Canine Tightrope

A tear of the cranial cruciate ligament is the most common acquired orthopedic injury in dogs, and it results in moderate to severe lameness of the rear leg. This is the same injury as a torn ACL in people. Current treatments involve stabilization of the knee using suture material (lateral suture technique), or bone cutting procedures that alter the conformation of the knee so that the dog no longer needs a cranial cruciate ligament, such as a TPLO or a TTA. The current techniques are prone to failure (suture techniques in large dogs) or have the potential for severe complications related to cutting of the bones.

A novel technique was developed by Dr. J Cook, professor of comparative orthopedics at the University Of Missouri College Of Veterinary Medicine in 2007. This technique involves the placement of a human suture system (Tightrope, from Arthrex) in the canine knee to stabilize the joint. This system can be placed in a minimally invasive fashion if arthroscopy is used to treat the injuries in the joint. Dr. Cook's initial studies demonstrated that the Tightrope system is a least equivalent to the TPLO in the large dog, and it has a lower complication rate.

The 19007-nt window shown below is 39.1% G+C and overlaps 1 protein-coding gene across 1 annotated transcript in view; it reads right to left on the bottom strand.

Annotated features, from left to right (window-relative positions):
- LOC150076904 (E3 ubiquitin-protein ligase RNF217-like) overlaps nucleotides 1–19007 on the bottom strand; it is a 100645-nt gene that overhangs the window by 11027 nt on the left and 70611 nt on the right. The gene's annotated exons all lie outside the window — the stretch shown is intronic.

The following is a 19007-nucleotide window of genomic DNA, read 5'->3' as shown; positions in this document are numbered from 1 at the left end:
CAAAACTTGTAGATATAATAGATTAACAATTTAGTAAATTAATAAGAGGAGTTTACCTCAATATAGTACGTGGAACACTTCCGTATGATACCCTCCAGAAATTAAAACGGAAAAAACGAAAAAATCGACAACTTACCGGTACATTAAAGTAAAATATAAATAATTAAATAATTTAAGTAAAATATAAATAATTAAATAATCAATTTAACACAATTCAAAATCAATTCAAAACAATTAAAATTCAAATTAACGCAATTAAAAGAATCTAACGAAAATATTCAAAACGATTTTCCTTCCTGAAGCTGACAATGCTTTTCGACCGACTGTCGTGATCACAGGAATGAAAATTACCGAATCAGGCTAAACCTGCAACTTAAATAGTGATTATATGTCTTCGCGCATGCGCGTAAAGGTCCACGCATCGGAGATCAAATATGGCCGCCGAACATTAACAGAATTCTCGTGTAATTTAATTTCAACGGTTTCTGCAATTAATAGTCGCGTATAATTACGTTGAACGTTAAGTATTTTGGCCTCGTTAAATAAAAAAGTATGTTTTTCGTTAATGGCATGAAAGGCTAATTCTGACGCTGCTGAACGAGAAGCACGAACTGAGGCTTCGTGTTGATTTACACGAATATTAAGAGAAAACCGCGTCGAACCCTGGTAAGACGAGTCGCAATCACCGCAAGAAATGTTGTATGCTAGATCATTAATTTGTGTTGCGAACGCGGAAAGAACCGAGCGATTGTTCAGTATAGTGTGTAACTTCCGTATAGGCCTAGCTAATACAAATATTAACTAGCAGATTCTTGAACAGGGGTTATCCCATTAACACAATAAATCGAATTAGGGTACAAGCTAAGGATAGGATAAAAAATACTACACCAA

Dr. Robert Cook, of Valley Veterinary Surgery, was part of the initial multi-center trial to evaluate the effectiveness of the Tightrope system and he has been performing the procedure since the fall of 2007, with well over 100 cases in the first year alone. The results have been very promising and Dr. Cook is now teaching the technique to other veterinarians around the country. The technique seems to be equivalent to TPLO in large dogs and can be performed in a minimally invasive fashion, the main benefits being less pain, less complications, better joint treatment, and faster recoveries. Most patients are discharged the same day as surgery.

Please call the clinic if you have any questions or are considering cruciate surgery for you pet and we will be happy to discuss the surgery further and see if your pet may be a candidate.

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